Higher concentration of airborne pollen is associated with increased novel coronavirus infection rates, according to a study that used data from 31 countries across five continents.
Researchers at the Technical University of Munich (TUM) and the Helmholtz Zentrum Munchen in Germany noted that people in high-risk groups can protect themselves by watching pollen forecasts and wearing dust filter masks.
The team collected data on airborne pollen concentrations, weather conditions and SARS-CoV-2 infections, taking into consideration the variation of infection rates from one day to another, and the total number of positive tests.
The researchers also included data on population density and the effects of lockdown measures.
The study, published in the journal Proceedings of the National Academy of Sciences, analysed pollen data from 130 stations in 31 countries on five continents.
The team showed that airborne pollen can account for, on average, 44 per cent of the variation in infection rates, with humidity and air temperature also playing a role in some cases.
During intervals without lockdown regulations, infection rates were on average four per cent higher with every increase of 100 grains of airborne pollen per cubic meter, the researchers said.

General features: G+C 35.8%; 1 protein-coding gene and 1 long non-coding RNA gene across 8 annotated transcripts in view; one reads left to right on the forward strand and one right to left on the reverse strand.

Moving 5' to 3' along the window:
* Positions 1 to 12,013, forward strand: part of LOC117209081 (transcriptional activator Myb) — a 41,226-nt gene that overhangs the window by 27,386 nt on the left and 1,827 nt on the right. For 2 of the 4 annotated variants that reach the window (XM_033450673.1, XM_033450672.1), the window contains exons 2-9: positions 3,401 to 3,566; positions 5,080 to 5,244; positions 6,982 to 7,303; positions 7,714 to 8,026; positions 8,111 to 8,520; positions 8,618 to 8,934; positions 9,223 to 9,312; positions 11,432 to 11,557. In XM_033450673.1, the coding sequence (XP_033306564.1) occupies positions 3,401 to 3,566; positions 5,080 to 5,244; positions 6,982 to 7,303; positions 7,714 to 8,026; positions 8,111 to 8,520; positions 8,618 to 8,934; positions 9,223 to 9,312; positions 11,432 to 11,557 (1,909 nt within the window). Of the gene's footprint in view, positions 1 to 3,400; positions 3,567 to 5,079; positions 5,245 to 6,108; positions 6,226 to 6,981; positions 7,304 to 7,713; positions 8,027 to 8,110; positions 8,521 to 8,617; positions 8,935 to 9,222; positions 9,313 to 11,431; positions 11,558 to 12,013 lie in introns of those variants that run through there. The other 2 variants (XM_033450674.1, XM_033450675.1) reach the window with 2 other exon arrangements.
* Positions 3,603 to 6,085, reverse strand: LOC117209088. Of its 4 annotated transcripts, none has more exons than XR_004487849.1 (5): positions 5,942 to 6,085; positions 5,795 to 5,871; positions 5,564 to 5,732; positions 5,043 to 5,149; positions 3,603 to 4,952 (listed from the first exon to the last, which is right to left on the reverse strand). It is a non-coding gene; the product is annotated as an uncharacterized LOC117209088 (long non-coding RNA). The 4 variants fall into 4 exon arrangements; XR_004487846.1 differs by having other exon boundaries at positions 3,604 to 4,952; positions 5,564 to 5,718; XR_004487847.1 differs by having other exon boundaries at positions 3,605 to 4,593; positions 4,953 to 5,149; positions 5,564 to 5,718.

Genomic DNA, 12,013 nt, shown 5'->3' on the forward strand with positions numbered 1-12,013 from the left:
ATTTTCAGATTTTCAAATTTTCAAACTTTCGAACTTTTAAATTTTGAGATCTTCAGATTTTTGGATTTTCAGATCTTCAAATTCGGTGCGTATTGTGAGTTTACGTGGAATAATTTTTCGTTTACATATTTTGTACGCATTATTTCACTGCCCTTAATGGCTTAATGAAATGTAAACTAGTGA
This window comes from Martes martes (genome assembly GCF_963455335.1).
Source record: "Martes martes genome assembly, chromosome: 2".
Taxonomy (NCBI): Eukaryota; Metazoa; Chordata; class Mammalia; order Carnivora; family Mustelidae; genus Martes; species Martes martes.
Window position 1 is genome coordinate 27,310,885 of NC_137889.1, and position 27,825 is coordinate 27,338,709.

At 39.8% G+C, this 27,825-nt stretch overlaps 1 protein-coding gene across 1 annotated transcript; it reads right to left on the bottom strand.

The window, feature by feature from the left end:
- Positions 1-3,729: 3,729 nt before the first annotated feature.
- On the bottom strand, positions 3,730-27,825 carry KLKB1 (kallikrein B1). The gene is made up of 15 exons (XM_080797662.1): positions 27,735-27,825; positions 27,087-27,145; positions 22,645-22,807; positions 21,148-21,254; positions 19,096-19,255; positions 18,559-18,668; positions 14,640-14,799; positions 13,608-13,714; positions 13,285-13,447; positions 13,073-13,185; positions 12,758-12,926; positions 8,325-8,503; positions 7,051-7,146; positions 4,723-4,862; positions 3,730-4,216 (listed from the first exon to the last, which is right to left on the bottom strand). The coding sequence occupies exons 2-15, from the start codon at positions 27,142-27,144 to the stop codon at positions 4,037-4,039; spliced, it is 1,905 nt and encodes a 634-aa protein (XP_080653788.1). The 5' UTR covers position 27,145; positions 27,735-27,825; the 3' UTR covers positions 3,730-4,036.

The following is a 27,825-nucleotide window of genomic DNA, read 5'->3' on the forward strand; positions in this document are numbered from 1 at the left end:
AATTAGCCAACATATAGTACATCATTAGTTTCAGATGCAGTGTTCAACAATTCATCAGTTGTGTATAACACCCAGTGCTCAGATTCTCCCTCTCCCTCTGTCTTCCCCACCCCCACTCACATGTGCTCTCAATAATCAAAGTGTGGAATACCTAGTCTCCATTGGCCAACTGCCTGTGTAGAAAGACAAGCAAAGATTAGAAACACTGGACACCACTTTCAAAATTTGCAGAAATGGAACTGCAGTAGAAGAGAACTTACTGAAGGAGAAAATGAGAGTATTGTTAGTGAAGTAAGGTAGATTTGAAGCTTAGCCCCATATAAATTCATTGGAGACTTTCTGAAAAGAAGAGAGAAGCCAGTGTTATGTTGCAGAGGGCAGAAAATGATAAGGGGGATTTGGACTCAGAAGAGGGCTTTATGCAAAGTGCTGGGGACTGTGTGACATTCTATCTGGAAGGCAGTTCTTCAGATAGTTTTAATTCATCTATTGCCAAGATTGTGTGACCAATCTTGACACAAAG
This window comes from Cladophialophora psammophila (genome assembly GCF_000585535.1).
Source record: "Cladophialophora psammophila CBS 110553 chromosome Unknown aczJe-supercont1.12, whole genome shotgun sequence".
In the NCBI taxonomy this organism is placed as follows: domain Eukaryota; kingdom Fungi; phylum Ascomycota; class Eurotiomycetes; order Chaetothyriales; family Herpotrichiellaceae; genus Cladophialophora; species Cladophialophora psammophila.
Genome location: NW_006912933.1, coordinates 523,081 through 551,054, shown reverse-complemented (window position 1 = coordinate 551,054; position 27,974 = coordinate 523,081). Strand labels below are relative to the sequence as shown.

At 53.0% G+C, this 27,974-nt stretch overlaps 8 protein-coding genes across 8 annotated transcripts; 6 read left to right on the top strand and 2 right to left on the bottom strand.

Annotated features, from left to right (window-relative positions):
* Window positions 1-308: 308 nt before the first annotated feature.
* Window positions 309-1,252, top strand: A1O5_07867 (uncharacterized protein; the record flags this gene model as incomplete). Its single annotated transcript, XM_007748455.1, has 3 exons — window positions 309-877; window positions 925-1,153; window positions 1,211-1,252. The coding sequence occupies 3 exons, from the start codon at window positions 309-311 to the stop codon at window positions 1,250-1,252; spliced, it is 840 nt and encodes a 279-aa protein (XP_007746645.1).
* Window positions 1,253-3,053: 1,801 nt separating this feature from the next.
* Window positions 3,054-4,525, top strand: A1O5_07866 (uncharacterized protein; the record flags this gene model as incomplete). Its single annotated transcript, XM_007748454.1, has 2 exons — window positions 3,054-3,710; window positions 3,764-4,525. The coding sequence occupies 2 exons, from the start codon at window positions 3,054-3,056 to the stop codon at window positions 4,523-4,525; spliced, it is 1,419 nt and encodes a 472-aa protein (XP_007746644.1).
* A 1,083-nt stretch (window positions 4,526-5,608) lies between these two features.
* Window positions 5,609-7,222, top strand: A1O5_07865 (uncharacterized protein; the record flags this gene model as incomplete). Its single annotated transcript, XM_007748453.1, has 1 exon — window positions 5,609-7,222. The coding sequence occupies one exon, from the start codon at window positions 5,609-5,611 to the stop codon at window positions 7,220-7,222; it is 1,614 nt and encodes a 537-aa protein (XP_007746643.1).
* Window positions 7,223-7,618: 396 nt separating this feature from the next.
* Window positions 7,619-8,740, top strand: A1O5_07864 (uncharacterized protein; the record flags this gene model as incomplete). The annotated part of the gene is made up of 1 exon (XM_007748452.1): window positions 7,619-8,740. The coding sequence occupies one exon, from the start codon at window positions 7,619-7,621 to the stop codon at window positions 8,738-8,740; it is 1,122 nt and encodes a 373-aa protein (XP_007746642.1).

In some German cities, concentrations of up to 500 pollen grains per cubic meter per day led to an overall increase in infection rates of more than 20 per cent, they said.
However, in the regions where lockdown rules were in effect, the infection numbers were on average only half as high at comparable pollen concentrations, according to the study.
The researchers explained that high pollen concentrations lead to a weaker immune response in airways to viruses that can cause coughs and colds.
They noted that when a virus enters the body, infected cells usually send out messenger proteins, adding this is also the case with SARS-CoV-2.
These proteins, known as antiviral interferons, signal nearby cells to escalate their antiviral defences to keep the invaders at bay.
Additionally, an appropriate inflammation response is activated to fight the viruses, according to the researchers.
However, the researchers said, if airborne pollen concentrations are high, and pollen grains are inhaled with the virus particles, fewer antiviral interferons are generated.
The beneficial inflammatory response itself is also affected, they said.
The study suggests that high concentration of pollen can lead to an increase in the number of respiratory illnesses, including Covid-19.
Whether individuals are allergic to the different pollen types is irrelevant, the researchers said.
“You cannot avoid exposure to airborne pollen,” says Stefanie Gilles, first author of the study.
“People in high-risk groups should, therefore, be informed that high levels of airborne pollen concentrations lead to an increased susceptibility to viral respiratory tract infections,” Gilles said.
The researchers noted that when studying the spread of SARS-CoV-2, environmental factors such as pollen must be taken into account.
Increased awareness of these effects is an important step in preventing and mitigating the impact of Covid-19, they added.
Claudia Traidl-Hoffmann, study author and a professor of environmental medicine, advises people at high-risk to monitor pollen forecasts.
“Wearing a particle filtering mask when pollen concentrations are high can keep both the virus and pollen out of the airways,” Traidl-Hoffmann said.